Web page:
In a war that makes no sense, where ten armies fight separately against a single foe, he struggles to save his men and to fathom the leaders who consider them expendable…. As she plans a daring theft, her research for Jasnah hints at secrets of the Knights Radiant and the true cause of the war. Orphaned at a young age, Hitomi has learned to hide her magical aptitude and who her parents really were.
Most of all, she must conceal her role in the Shadow League, an underground movement working to undermine the powerful and corrupt Arch Mage Wilhelm Blackflame. When the League gets word that Blackflame intends to detain—and execute—a leading political family, Hitomi volunteers to help the family escape. When Hitomi finds herself captured along with her charges, it will take everything she can summon to escape with her life.
I think he plans to continuously add books to this series forever. She seeks his help…and more. His world, his very beliefs, are shattered when ancient debts come due with thundering violence. In their darkest hour, Kahlan calls upon Richard to reach beyond his sword—to invoke within himself something more noble. Neither knows that the rules of battle have just changed…or that their time has run out. This is the beginning. Witness the birth of a legend. For three centuries a divine prophecy and a line of warrior queens protected Skala. While Mokoya developed her strange prophetic gift, Akeha was always the one who could see the strings that moved adults to action.
While Mokoya received visions of what would be, Akeha realized what could be. A rebellion is growing. The Machinists discover new levers to move the world every day, while the Tensors fight to put them down and preserve the power of the state. But every step Akeha takes towards the Machinists is a step away from Mokoya. Can Akeha find peace without shattering the bond they share with their twin?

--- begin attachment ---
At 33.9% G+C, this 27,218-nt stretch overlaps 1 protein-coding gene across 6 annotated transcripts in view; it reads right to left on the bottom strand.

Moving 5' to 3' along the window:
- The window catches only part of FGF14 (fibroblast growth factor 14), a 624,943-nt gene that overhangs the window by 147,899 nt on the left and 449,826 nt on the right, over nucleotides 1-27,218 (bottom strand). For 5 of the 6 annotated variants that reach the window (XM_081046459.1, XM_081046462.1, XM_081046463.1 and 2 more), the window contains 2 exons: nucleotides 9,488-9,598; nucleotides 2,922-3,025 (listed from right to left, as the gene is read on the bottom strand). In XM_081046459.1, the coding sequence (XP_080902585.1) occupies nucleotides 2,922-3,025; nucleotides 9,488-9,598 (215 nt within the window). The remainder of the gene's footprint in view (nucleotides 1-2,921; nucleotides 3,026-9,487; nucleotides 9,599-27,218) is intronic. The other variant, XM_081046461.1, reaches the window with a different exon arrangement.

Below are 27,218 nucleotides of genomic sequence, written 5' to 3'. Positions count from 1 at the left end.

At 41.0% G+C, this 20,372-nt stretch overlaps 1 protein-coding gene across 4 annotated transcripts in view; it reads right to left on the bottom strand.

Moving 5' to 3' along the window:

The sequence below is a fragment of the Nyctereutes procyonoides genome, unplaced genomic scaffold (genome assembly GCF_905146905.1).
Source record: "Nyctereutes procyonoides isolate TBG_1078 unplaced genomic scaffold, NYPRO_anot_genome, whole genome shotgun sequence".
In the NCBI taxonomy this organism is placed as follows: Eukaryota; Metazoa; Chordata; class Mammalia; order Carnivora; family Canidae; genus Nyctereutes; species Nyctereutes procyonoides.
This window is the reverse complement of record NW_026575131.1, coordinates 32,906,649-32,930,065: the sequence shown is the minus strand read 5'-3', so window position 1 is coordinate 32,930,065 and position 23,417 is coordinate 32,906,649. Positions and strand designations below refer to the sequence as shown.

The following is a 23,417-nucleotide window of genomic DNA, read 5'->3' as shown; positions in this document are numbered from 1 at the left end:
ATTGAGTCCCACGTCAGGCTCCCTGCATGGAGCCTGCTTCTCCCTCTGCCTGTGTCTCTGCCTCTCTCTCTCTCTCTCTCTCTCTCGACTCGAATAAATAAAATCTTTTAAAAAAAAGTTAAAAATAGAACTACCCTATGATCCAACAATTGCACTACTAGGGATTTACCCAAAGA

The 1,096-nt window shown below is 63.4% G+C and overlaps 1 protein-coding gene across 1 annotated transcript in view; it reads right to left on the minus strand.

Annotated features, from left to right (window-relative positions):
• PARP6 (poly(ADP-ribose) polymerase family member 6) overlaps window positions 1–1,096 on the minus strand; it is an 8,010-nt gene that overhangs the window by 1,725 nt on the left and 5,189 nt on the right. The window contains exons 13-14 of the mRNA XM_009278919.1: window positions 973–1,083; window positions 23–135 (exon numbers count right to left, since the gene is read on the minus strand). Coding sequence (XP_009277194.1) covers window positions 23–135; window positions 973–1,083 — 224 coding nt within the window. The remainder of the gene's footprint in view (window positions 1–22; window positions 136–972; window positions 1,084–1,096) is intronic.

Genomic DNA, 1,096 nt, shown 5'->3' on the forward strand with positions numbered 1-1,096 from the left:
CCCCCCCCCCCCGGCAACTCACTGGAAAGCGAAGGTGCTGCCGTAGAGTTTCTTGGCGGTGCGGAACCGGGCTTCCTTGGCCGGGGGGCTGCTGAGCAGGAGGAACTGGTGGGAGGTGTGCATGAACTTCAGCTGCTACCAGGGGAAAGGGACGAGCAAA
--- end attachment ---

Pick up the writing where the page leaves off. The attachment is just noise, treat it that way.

Will Laurence from his seafaring life into an uncertain future—and an unexpected kinship with a most extraordinary creature. Thrust into the rarified world of the Aerial Corps as master of the dragon Temeraire, he will face a crash course in the daring tactics of airborne battle. The Eye of the World. Legend fades to myth, and even myth is long forgotten when the Age that gave it birth returns again. What was, what will be, and what is, may yet fall under the Shadow. When The Two Rivers is attacked by Trollocs—a savage tribe of half-men, half-beasts— five villagers flee that night into a world they barely imagined, with new dangers waiting in the shadows and in the light.
In the frozen kingdom of Saiduan, invaders from another realm are decimating whole cities, leaving behind nothing but ash and ruin.